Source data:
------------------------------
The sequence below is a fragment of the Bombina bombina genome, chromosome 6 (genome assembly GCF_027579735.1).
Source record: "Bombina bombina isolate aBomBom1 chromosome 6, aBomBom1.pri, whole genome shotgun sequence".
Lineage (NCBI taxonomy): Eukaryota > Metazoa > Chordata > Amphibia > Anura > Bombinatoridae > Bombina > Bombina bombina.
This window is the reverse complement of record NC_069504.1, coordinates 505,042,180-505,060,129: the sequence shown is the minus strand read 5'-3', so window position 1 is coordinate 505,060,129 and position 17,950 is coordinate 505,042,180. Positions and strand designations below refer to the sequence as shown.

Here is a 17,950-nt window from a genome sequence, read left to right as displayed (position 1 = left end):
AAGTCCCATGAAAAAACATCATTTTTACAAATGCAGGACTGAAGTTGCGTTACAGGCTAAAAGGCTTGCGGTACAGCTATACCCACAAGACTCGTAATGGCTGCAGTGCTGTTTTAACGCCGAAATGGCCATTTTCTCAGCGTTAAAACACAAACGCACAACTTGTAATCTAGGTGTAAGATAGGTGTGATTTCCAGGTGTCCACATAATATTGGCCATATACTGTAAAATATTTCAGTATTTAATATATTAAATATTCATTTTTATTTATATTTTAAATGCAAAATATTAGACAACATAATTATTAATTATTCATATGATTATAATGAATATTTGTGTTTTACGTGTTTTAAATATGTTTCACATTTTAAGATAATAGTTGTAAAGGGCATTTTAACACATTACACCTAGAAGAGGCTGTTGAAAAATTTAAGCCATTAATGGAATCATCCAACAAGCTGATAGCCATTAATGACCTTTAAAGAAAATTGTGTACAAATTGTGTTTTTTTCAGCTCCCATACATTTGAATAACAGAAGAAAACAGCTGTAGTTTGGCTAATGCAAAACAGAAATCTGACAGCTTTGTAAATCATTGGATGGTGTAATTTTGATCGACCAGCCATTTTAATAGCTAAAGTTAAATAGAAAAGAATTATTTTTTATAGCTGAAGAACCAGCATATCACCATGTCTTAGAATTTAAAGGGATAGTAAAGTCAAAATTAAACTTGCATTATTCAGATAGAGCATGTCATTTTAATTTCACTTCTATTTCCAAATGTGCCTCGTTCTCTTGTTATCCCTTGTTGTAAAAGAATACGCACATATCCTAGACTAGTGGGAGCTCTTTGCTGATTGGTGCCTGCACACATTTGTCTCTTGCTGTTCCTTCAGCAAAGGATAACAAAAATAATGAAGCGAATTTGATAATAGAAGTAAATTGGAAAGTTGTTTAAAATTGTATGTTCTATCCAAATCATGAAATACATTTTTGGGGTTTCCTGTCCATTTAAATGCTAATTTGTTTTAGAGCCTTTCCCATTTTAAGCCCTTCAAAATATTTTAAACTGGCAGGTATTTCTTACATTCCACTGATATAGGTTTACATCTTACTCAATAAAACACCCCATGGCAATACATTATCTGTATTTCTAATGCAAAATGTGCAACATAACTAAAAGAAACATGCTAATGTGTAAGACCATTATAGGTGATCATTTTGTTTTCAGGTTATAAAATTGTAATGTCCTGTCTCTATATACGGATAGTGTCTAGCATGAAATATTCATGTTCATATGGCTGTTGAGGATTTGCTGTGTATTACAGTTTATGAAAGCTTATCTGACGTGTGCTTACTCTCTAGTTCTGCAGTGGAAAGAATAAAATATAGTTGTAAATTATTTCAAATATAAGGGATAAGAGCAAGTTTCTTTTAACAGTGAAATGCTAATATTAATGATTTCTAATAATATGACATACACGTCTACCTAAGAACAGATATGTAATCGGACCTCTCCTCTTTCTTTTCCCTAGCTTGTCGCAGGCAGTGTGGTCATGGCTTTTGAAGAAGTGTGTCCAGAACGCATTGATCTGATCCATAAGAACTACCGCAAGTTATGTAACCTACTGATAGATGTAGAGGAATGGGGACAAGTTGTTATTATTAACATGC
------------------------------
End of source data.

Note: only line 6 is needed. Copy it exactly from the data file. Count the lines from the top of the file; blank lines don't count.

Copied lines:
AAGTCCCATGAAAAAACATCATTTTTACAAATGCAGGACTGAAGTTGCGTTACAGGCTAAAAGGCTTGCGGTACAGCTATACCCACAAGACTCGTAATGGCTGCAGTGCTGTTTTAACGCCGAAATGGCCATTTTCTCAGCGTTAAAACACAAACGCACAACTTGTAATCTAGGTGTAAGATAGGTGTGATTTCCAGGTGTCCACATAATATTGGCCATATACTGTAAAATATTTCAGTATTTAATATATTAAATATTCATTTTTATTTATATTTTAAATGCAAAATATTAGACAACATAATTATTAATTATTCATATGATTATAATGAATATTTGTGTTTTACGTGTTTTAAATATGTTTCACATTTTAAGATAATAGTTGTAAAGGGCATTTTAACACATTACACCTAGAAGAGGCTGTTGAAAAATTTAAGCCATTAATGGAATCATCCAACAAGCTGATAGCCATTAATGACCTTTAAAGAAAATTGTGTACAAATTGTGTTTTTTTCAGCTCCCATACATTTGAATAACAGAAGAAAACAGCTGTAGTTTGGCTAATGCAAAACAGAAATCTGACAGCTTTGTAAATCATTGGATGGTGTAATTTTGATCGACCAGCCATTTTAATAGCTAAAGTTAAATAGAAAAGAATTATTTTTTATAGCTGAAGAACCAGCATATCACCATGTCTTAGAATTTAAAGGGATAGTAAAGTCAAAATTAAACTTGCATTATTCAGATAGAGCATGTCATTTTAATTTCACTTCTATTTCCAAATGTGCCTCGTTCTCTTGTTATCCCTTGTTGTAAAAGAATACGCACATATCCTAGACTAGTGGGAGCTCTTTGCTGATTGGTGCCTGCACACATTTGTCTCTTGCTGTTCCTTCAGCAAAGGATAACAAAAATAATGAAGCGAATTTGATAATAGAAGTAAATTGGAAAGTTGTTTAAAATTGTATGTTCTATCCAAATCATGAAATACATTTTTGGGGTTTCCTGTCCATTTAAATGCTAATTTGTTTTAGAGCCTTTCCCATTTTAAGCCCTTCAAAATATTTTAAACTGGCAGGTATTTCTTACATTCCACTGATATAGGTTTACATCTTACTCAATAAAACACCCCATGGCAATACATTATCTGTATTTCTAATGCAAAATGTGCAACATAACTAAAAGAAACATGCTAATGTGTAAGACCATTATAGGTGATCATTTTGTTTTCAGGTTATAAAATTGTAATGTCCTGTCTCTATATACGGATAGTGTCTAGCATGAAATATTCATGTTCATATGGCTGTTGAGGATTTGCTGTGTATTACAGTTTATGAAAGCTTATCTGACGTGTGCTTACTCTCTAGTTCTGCAGTGGAAAGAATAAAATATAGTTGTAAATTATTTCAAATATAAGGGATAAGAGCAAGTTTCTTTTAACAGTGAAATGCTAATATTAATGATTTCTAATAATATGACATACACGTCTACCTAAGAACAGATATGTAATCGGACCTCTCCTCTTTCTTTTCCCTAGCTTGTCGCAGGCAGTGTGGTCATGGCTTTTGAAGAAGTGTGTCCAGAACGCATTGATCTGATCCATAAGAACTACCGCAAGTTATGTAACCTACTGATAGATGTAGAGGAATGGGGACAAGTTGTTATTATTAACATGC